Search This Blog

Friday, January 20, 2017

Trump v. the Disability Community

In The Politics of Autism, I discuss the issue's role in presidential politics.   A number of posts have discussed Trump's support for the discredited notion that vaccines cause autism.  He also has a bad record on disability issues more generally.

According to organizers of the Women’s March on Washington, people with disabilities will be participating in droves, with a number expected to shatter any previous records of past rallies for people with disabilities.
“This is going to be massive,” Ted Jackson, the logistics team accessibility lead at the Women’s March, told Vox on Thursday. “Estimates are that [there] are at least 45,000 people with disabilities showing up, which should be the largest assembly of people with disabilities in US history.” He said this would exceed some of the most significant demonstrations on record, like the one organized by disability advocates after the Senate passed the Americans With Disabilities Act (ADA), which garnered around 8,500 protestors.
 Valerie Strauss reports at The Washington Post:
During the Obama administration, there was a page on the White House website that had information about federal policy regarding people with disabilities. Its URL was Not under the Trump administration. The Trump-run White House website — which went live moments after Friday’s inauguration of President Trump — says: “You are not authorized to access this page.”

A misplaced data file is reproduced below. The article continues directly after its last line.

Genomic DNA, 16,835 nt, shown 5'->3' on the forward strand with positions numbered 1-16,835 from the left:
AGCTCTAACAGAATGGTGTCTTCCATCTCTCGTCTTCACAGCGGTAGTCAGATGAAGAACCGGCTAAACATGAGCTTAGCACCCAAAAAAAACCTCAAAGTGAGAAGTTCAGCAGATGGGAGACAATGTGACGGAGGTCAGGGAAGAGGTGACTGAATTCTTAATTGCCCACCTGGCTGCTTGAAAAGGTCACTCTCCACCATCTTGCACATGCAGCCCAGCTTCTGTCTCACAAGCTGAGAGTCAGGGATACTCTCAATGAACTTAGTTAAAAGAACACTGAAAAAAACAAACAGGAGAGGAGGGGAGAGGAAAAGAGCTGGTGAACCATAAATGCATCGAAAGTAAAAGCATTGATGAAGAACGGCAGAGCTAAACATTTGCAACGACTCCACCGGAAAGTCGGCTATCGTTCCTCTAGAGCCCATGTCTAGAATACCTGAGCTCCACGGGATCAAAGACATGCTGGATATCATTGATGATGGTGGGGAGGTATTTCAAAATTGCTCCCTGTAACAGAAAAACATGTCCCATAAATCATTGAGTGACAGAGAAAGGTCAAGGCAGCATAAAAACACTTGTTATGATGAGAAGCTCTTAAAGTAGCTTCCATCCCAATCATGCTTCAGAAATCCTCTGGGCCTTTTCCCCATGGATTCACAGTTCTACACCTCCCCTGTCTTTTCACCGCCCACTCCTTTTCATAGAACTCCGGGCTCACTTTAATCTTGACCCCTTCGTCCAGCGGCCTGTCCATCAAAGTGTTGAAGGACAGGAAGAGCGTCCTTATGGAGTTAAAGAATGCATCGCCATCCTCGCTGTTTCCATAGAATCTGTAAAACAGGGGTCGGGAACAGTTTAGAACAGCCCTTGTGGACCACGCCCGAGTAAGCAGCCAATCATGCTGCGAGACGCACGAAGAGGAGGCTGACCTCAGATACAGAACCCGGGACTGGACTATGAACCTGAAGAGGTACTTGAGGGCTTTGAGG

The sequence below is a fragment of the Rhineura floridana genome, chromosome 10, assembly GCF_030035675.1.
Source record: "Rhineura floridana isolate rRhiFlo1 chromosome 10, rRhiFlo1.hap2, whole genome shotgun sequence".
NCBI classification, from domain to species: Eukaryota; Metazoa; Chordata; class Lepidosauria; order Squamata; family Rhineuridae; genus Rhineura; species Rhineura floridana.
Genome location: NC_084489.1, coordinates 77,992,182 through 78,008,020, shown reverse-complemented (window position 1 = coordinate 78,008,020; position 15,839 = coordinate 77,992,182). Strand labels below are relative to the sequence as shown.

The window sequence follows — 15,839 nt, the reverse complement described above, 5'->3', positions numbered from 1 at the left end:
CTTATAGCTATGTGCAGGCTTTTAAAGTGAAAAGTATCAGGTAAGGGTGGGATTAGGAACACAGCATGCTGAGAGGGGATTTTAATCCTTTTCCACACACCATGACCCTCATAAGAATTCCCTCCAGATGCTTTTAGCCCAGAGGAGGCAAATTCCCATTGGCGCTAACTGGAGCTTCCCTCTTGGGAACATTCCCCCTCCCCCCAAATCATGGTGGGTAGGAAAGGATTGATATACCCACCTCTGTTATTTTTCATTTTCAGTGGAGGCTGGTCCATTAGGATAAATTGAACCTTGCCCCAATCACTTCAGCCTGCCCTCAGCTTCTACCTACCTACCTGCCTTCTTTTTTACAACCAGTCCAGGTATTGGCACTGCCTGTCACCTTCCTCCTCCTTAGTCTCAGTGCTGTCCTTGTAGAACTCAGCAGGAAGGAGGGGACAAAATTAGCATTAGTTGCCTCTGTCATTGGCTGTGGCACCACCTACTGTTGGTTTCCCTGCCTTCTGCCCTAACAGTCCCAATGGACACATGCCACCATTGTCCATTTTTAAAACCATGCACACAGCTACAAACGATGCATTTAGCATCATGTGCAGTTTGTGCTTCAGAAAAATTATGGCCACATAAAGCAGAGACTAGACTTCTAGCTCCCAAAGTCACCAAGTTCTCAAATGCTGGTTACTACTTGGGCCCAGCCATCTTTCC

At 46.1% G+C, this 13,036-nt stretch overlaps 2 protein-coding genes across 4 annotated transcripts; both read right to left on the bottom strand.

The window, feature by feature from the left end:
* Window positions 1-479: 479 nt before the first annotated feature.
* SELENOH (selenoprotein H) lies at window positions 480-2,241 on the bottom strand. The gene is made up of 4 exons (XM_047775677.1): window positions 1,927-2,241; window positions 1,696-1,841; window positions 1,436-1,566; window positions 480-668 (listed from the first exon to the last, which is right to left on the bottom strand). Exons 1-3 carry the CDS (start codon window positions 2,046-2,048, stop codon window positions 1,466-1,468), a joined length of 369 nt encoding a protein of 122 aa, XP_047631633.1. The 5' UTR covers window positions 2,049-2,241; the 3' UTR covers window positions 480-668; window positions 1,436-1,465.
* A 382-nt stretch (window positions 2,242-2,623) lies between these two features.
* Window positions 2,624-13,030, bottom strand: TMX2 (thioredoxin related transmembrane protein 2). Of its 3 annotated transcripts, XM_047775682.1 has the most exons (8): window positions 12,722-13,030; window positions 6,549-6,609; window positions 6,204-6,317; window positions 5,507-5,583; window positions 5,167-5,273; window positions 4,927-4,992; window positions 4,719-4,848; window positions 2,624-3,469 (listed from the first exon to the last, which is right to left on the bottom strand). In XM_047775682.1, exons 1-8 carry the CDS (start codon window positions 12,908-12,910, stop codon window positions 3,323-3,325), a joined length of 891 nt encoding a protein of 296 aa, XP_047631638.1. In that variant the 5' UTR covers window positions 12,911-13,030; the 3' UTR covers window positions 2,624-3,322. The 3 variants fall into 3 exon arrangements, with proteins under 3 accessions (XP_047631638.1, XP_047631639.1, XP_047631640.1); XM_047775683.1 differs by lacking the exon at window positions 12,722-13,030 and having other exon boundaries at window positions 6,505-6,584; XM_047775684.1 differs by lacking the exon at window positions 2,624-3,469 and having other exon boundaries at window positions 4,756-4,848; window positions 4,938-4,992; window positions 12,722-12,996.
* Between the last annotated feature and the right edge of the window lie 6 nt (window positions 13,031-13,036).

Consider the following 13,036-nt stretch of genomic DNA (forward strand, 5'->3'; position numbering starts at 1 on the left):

The Obama White House website page labeled “Contact the Disability Issues Outreach Team | The White House” isn’t there any longer either. Click on it and it now says: “The requested page/disability-issues-contact could not be found.” And the Obama White House website’s fact sheet about expanding opportunities for people with disabilities is gone too. (You can see the former disabilities page here.)
Archiving website pages from past administrations is common practice, and restructuring websites from administration to administration is, too. What is interesting here is that the website team didn’t find the time to make sure there were replacements for the disabilities information they were taking down before Inauguration Day.